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Financial tests

January 14, 2011

After numerous banks passed financial stress tests with flying colors only to be rescued later by government bailouts, planning is underway for a more demanding set of trials of European institutions.

Frankfurt skyline
Big German banks will face another stress testImage: picture alliance/dpa

European Union authorities in the coming weeks will launch a second round of stress tests for large banks and insurance companies in the bloc, in a move to bolster confidence in the financial industry.

Last year's tests, particularly in the case of the banks, were criticized by numerous experts as being too weak. Just seven of the 91 tested banks failed.

Newly created regulatory body

None of Ireland's banks was among those that failed. Yet the Irish government just months later sought an 85 billion euro ($113 billion) rescue package not only to bridge a massive budget deficit but also to cover looming bank debts in the country.

Germany's Hypo Real Estate
Germany's Hypo Real Estate was one of nine banks to fail the first testImage: picture-alliance/ dpa

The European Banking Authority (EBA), a newly created regulatory body, said Thursday it will conduct EU-wide tests in the first half of 2011, with the results to be published in the middle of the year.

Domestic financial regulators, the European Systemic Risk Board, the European Central Bank and the European Commission will be involved in the 2011 stress tests, according to the new regulatory body.

The EBA said it will separately initiate a review of liquidity funding risks across the EU banking sector.

EBA spokeswoman Franca Rosa Congiu told Deutsche Welle that the tests will cover a "broadly similar" group of banks and that the methodology and approach will be similar to the measures used for the first test.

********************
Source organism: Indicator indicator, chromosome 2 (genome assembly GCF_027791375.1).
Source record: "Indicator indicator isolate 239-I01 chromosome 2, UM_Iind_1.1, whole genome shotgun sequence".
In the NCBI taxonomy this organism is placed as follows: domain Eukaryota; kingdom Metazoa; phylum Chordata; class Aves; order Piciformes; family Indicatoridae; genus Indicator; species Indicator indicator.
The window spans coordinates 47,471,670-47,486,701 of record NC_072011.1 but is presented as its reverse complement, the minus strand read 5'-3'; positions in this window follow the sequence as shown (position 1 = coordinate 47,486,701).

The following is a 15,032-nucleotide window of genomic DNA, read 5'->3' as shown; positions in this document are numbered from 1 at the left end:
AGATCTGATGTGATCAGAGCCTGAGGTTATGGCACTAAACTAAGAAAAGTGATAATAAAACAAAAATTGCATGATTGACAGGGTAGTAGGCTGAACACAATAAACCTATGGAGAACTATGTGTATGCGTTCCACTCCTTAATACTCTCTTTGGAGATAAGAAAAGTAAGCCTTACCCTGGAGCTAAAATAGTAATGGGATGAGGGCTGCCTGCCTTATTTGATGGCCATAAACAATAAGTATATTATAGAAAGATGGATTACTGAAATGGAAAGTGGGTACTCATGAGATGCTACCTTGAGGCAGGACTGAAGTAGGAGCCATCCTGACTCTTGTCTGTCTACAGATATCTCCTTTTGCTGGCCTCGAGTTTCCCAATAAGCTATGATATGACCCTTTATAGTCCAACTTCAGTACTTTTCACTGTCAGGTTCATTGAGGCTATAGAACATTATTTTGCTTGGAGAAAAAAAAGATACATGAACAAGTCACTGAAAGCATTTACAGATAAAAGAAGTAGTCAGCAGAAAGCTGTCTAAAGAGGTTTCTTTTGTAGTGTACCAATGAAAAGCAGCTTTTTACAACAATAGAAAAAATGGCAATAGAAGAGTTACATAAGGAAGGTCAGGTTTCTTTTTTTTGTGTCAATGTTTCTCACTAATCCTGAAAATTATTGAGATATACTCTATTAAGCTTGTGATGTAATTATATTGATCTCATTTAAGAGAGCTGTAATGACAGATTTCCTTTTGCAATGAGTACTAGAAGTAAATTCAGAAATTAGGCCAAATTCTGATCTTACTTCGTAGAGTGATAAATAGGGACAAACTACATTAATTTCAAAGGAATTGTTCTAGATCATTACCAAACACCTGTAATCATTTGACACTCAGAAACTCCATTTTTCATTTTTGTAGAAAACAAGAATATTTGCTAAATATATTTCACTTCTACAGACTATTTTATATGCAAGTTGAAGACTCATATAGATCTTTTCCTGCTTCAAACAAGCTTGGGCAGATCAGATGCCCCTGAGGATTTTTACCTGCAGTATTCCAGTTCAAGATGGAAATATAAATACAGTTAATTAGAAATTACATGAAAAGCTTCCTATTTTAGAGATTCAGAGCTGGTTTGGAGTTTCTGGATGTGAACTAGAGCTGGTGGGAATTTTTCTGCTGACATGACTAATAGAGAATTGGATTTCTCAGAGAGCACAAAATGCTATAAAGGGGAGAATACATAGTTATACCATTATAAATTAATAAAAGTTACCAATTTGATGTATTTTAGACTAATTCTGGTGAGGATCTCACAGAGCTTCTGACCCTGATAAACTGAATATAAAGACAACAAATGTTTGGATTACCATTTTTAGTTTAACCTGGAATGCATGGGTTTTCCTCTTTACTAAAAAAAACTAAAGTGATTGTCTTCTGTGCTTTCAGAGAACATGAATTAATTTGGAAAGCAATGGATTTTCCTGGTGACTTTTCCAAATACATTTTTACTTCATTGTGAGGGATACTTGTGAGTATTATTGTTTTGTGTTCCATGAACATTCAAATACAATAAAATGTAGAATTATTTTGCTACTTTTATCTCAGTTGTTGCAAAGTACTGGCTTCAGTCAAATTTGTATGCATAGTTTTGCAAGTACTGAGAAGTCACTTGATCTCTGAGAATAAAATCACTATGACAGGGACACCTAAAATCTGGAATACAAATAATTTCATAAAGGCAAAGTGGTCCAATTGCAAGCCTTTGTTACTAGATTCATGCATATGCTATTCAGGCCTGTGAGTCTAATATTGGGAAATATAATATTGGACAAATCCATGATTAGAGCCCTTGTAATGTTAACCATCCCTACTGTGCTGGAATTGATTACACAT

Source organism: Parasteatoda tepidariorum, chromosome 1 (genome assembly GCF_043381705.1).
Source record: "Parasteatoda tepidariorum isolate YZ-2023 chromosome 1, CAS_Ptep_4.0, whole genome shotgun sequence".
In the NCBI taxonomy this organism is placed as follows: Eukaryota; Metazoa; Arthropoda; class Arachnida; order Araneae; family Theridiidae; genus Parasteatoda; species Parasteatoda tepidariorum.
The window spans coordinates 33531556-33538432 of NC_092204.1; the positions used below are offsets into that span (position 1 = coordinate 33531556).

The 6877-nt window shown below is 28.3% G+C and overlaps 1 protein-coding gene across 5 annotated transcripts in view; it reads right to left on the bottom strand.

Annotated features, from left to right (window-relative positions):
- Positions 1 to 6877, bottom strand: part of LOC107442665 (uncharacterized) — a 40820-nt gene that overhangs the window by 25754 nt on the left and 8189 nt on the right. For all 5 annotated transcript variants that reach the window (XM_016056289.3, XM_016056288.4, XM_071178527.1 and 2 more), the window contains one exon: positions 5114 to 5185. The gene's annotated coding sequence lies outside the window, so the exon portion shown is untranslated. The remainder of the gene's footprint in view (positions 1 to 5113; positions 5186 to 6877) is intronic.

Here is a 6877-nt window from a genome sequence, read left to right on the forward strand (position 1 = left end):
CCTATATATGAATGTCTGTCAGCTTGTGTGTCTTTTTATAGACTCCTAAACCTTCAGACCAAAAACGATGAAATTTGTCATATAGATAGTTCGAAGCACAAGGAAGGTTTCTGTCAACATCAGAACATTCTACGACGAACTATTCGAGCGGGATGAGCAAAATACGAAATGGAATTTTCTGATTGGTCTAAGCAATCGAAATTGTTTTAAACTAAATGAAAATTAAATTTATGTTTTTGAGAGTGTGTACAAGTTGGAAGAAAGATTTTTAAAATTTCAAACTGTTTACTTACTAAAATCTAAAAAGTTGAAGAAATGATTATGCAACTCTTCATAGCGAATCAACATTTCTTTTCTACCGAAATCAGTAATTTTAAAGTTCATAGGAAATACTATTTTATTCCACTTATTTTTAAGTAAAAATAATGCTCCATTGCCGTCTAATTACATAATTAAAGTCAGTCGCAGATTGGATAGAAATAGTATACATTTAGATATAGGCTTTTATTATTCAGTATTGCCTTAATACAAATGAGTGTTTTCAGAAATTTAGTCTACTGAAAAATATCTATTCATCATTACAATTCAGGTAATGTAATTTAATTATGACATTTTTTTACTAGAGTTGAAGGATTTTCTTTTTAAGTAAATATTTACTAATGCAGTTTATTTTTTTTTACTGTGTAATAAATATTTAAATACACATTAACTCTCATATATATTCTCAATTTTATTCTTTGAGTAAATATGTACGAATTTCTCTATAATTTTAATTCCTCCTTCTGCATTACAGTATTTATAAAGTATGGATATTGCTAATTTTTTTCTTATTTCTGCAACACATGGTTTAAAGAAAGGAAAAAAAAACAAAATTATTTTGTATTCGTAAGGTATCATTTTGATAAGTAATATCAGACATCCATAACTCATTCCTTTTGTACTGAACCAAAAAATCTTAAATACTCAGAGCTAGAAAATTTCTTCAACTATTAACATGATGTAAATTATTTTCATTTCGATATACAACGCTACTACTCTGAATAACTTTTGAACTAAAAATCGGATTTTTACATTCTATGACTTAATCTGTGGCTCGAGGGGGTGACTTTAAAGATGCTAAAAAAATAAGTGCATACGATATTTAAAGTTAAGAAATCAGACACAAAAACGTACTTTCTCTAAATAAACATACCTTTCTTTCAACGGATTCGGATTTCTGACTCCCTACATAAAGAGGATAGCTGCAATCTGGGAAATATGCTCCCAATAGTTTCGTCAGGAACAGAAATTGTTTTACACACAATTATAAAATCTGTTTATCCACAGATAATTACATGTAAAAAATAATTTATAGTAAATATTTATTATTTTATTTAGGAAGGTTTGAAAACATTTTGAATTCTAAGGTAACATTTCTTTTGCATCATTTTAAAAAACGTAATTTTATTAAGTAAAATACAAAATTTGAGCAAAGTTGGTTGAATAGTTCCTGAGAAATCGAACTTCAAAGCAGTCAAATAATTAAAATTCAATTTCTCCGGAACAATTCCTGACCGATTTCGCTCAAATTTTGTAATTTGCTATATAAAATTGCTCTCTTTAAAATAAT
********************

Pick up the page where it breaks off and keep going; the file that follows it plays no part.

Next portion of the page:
Congiu said the next round of testing will include changes but declined to comment on what they could be. "Many of the details still need to be defined," she said.

Reveal serious weaknesses

Rather than quelling doubts about the strength of banks in the eurozone, last year's bank stress tests left the impression that they were trying to hide rather than reveal serious weaknesses. Markets are now in no mood for games, as the rising costs of borrowing even in France and Germany show.

Irish euro coin
None of the Irish banks failed last year's stress test but some later needed helpImage: picture-alliance/dpa

The bank stress tests are part of the new European System of Financial Supervision framework designed to assess the resilience of the financial sector and will be conduced in parallel with a second EU-wide stress test for the insurance sector.

The European Insurance and Occupational Pensions Authority (EIOPA) plans to beginning conducting test for insurance companies in the second quarter of 2011.

The tests, which will cover at least half of the insurance companies per country, aim to "identify and quantify the impact of the different stress scenarios on an insurer's financial position in an adverse and very severe economic environment," the authority said in a statement.

Author: John Blau

Editor: Sean Sinico